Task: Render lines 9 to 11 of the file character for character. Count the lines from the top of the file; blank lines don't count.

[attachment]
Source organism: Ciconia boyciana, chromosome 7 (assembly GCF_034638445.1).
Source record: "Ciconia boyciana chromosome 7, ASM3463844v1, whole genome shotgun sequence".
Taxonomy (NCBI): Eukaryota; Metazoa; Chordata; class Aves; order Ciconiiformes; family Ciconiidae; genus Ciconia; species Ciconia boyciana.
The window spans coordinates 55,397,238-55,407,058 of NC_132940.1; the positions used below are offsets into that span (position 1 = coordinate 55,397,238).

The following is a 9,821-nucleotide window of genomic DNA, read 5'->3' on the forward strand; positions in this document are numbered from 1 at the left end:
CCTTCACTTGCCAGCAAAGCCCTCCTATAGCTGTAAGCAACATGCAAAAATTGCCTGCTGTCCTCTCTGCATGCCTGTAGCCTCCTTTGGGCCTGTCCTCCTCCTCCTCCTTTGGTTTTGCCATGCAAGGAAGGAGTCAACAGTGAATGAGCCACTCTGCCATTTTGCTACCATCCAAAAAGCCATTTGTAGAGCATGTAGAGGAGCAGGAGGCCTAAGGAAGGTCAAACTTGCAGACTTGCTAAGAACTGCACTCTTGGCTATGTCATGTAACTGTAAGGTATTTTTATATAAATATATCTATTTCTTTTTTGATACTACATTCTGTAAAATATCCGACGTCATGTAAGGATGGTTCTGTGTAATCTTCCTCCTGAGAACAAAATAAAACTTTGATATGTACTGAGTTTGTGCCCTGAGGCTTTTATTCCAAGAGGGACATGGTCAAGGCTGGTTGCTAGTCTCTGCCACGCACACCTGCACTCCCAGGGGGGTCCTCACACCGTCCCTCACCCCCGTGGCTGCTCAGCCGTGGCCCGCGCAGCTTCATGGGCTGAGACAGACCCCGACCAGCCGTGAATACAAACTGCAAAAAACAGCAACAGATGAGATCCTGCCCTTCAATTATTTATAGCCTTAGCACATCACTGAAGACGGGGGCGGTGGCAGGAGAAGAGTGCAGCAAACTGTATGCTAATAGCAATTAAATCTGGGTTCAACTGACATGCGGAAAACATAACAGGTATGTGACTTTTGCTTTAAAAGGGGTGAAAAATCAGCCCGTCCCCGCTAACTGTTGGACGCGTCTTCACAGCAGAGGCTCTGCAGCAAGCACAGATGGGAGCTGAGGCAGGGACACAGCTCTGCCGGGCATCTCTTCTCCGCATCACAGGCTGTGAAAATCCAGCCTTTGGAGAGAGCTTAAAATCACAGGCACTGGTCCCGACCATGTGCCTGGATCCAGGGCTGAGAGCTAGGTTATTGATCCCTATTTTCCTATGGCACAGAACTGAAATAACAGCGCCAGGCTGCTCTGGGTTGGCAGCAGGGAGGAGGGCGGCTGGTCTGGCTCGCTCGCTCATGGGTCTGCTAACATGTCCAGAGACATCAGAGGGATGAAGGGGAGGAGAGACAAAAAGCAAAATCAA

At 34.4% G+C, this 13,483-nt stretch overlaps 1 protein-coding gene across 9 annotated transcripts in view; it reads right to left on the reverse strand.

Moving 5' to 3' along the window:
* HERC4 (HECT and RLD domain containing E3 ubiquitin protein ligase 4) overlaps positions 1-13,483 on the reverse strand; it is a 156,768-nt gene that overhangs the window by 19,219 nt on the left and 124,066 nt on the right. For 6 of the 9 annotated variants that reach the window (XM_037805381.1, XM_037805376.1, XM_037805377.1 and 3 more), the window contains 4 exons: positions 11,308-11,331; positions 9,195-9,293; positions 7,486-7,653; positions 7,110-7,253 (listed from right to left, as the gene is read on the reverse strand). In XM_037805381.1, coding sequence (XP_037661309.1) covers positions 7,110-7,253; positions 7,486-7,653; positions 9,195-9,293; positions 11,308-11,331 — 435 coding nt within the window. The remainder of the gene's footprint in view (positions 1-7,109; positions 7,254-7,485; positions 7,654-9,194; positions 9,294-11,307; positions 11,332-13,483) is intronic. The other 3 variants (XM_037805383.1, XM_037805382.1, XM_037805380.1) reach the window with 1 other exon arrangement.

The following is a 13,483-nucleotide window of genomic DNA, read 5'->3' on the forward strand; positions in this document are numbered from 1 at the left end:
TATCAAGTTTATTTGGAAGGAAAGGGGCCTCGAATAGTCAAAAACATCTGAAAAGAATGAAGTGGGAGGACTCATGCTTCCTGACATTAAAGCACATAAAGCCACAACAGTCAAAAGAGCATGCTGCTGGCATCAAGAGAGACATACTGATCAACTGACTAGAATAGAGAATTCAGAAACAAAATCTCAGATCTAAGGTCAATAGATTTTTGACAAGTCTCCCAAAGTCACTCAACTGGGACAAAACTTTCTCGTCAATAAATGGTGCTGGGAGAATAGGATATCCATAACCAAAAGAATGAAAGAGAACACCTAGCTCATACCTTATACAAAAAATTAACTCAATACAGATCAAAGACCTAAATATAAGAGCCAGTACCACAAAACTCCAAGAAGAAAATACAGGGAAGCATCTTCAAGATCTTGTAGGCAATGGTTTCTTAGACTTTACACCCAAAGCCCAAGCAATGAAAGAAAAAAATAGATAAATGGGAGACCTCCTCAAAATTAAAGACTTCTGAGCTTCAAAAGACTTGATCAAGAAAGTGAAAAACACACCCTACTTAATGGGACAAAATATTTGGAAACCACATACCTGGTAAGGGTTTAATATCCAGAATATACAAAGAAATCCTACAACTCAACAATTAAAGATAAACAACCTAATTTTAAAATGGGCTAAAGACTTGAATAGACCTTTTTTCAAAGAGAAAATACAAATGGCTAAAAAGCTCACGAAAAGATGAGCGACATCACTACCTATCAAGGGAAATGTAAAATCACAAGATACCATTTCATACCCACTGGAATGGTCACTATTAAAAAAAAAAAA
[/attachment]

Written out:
* HERC4 (HECT and RLD domain containing E3 ubiquitin protein ligase 4) overlaps positions 1-13,483 on the reverse strand; it is a 156,768-nt gene that overhangs the window by 19,219 nt on the left and 124,066 nt on the right. For 6 of the 9 annotated variants that reach the window (XM_037805381.1, XM_037805376.1, XM_037805377.1 and 3 more), the window contains 4 exons: positions 11,308-11,331; positions 9,195-9,293; positions 7,486-7,653; positions 7,110-7,253 (listed from right to left, as the gene is read on the reverse strand). In XM_037805381.1, coding sequence (XP_037661309.1) covers positions 7,110-7,253; positions 7,486-7,653; positions 9,195-9,293; positions 11,308-11,331 — 435 coding nt within the window. The remainder of the gene's footprint in view (positions 1-7,109; positions 7,254-7,485; positions 7,654-9,194; positions 9,294-11,307; positions 11,332-13,483) is intronic. The other 3 variants (XM_037805383.1, XM_037805382.1, XM_037805380.1) reach the window with 1 other exon arrangement.

The following is a 13,483-nucleotide window of genomic DNA, read 5'->3' on the forward strand; positions in this document are numbered from 1 at the left end:
TATCAAGTTTATTTGGAAGGAAAGGGGCCTCGAATAGTCAAAAACATCTGAAAAGAATGAAGTGGGAGGACTCATGCTTCCTGACATTAAAGCACATAAAGCCACAACAGTCAAAAGAGCATGCTGCTGGCATCAAGAGAGACATACTGATCAACTGACTAGAATAGAGAATTCAGAAACAAAATCTCAGATCTAAGGTCAATAGATTTTTGACAAGTCTCCCAAAGTCACTCAACTGGGACAAAACTTTCTCGTCAATAAATGGTGCTGGGAGAATAGGATATCCATAACCAAAAGAATGAAAGAGAACACCTAGCTCATACCTTATACAAAAAATTAACTCAATACAGATCAAAGACCTAAATATAAGAGCCAGTACCACAAAACTCCAAGAAGAAAATACAGGGAAGCATCTTCAAGATCTTGTAGGCAATGGTTTCTTAGACTTTACACCCAAAGCCCAAGCAATGAAAGAAAAAAATAGATAAATGGGAGACCTCCTCAAAATTAAAGACTTCTGAGCTTCAAAAGACTTGATCAAGAAAGTGAAAAACACACCCTACTTAATGGGACAAAATATTTGGAAACCACATACCTGGTAAGGGTTTAATATCCAGAATATACAAAGAAATCCTACAACTCAACAATTAAAGATAAACAACCTAATTTTAAAATGGGCTAAAGACTTGAATAGACCTTTTTTCAAAGAGAAAATACAAATGGCTAAAAAGCTCACGAAAAGATGAGCGACATCACTACCTATCAAGGGAAATGTAAAATCACAAGATACCATTTCATACCCACTGGAATGGTCACTATTAAAAAAAAAAAA